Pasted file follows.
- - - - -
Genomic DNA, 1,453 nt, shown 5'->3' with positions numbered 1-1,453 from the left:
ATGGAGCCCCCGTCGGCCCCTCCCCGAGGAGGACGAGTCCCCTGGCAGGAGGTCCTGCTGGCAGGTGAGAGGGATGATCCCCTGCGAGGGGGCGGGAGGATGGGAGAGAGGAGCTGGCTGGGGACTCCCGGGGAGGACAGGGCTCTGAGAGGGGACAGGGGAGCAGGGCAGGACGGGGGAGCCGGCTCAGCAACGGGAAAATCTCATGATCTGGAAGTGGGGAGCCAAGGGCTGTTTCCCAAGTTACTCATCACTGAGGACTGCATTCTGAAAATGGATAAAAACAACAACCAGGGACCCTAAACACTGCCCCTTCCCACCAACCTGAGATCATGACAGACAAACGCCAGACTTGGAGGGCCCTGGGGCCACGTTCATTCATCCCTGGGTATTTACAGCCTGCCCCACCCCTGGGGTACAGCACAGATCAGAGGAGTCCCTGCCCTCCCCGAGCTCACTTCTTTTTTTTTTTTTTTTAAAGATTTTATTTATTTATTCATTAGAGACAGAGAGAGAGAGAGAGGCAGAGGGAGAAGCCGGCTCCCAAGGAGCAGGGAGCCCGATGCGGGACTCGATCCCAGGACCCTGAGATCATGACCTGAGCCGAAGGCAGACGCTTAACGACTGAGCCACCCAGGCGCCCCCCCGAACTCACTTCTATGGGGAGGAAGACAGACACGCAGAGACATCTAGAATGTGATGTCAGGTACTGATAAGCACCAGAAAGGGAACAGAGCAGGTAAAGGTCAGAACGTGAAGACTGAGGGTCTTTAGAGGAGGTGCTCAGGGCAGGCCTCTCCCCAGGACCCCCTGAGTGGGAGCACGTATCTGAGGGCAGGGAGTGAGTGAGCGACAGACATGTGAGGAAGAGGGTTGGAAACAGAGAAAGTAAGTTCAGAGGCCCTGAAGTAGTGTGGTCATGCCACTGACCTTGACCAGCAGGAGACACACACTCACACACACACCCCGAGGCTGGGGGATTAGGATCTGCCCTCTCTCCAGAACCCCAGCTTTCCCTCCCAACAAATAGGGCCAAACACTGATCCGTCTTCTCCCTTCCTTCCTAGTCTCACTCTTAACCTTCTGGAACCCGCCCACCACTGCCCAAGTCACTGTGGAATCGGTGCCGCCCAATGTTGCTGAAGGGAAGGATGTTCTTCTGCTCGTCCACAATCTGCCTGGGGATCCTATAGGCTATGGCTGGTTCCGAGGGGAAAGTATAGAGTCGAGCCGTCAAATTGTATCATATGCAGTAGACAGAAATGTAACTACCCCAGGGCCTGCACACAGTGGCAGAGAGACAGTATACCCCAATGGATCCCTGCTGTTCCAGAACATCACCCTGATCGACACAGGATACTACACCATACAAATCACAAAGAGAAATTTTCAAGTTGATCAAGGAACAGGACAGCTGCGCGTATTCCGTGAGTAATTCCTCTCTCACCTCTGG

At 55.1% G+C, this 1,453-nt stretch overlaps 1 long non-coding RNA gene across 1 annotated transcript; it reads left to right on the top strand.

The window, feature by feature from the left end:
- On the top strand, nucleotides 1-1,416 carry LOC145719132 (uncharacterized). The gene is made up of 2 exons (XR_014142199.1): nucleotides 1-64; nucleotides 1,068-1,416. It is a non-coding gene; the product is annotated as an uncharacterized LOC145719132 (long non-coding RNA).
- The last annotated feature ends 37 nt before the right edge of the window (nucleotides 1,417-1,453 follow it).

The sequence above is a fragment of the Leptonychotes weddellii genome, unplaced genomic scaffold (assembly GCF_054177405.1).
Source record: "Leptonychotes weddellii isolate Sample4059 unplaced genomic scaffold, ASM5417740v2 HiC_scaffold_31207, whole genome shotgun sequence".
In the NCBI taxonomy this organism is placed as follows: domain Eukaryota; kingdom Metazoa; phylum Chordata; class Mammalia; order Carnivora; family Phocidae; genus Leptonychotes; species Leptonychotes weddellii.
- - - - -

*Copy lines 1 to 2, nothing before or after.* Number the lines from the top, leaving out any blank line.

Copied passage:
Genomic DNA, 1,453 nt, shown 5'->3' with positions numbered 1-1,453 from the left:
ATGGAGCCCCCGTCGGCCCCTCCCCGAGGAGGACGAGTCCCCTGGCAGGAGGTCCTGCTGGCAGGTGAGAGGGATGATCCCCTGCGAGGGGGCGGGAGGATGGGAGAGAGGAGCTGGCTGGGGACTCCCGGGGAGGACAGGGCTCTGAGAGGGGACAGGGGAGCAGGGCAGGACGGGGGAGCCGGCTCAGCAACGGGAAAATCTCATGATCTGGAAGTGGGGAGCCAAGGGCTGTTTCCCAAGTTACTCATCACTGAGGACTGCATTCTGAAAATGGATAAAAACAACAACCAGGGACCCTAAACACTGCCCCTTCCCACCAACCTGAGATCATGACAGACAAACGCCAGACTTGGAGGGCCCTGGGGCCACGTTCATTCATCCCTGGGTATTTACAGCCTGCCCCACCCCTGGGGTACAGCACAGATCAGAGGAGTCCCTGCCCTCCCCGAGCTCACTTCTTTTTTTTTTTTTTTTAAAGATTTTATTTATTTATTCATTAGAGACAGAGAGAGAGAGAGAGGCAGAGGGAGAAGCCGGCTCCCAAGGAGCAGGGAGCCCGATGCGGGACTCGATCCCAGGACCCTGAGATCATGACCTGAGCCGAAGGCAGACGCTTAACGACTGAGCCACCCAGGCGCCCCCCCGAACTCACTTCTATGGGGAGGAAGACAGACACGCAGAGACATCTAGAATGTGATGTCAGGTACTGATAAGCACCAGAAAGGGAACAGAGCAGGTAAAGGTCAGAACGTGAAGACTGAGGGTCTTTAGAGGAGGTGCTCAGGGCAGGCCTCTCCCCAGGACCCCCTGAGTGGGAGCACGTATCTGAGGGCAGGGAGTGAGTGAGCGACAGACATGTGAGGAAGAGGGTTGGAAACAGAGAAAGTAAGTTCAGAGGCCCTGAAGTAGTGTGGTCATGCCACTGACCTTGACCAGCAGGAGACACACACTCACACACACACCCCGAGGCTGGGGGATTAGGATCTGCCCTCTCTCCAGAACCCCAGCTTTCCCTCCCAACAAATAGGGCCAAACACTGATCCGTCTTCTCCCTTCCTTCCTAGTCTCACTCTTAACCTTCTGGAACCCGCCCACCACTGCCCAAGTCACTGTGGAATCGGTGCCGCCCAATGTTGCTGAAGGGAAGGATGTTCTTCTGCTCGTCCACAATCTGCCTGGGGATCCTATAGGCTATGGCTGGTTCCGAGGGGAAAGTATAGAGTCGAGCCGTCAAATTGTATCATATGCAGTAGACAGAAATGTAACTACCCCAGGGCCTGCACACAGTGGCAGAGAGACAGTATACCCCAATGGATCCCTGCTGTTCCAGAACATCACCCTGATCGACACAGGATACTACACCATACAAATCACAAAGAGAAATTTTCAAGTTGATCAAGGAACAGGACAGCTGCGCGTATTCCGTGAGTAATTCCTCTCTCACCTCTGG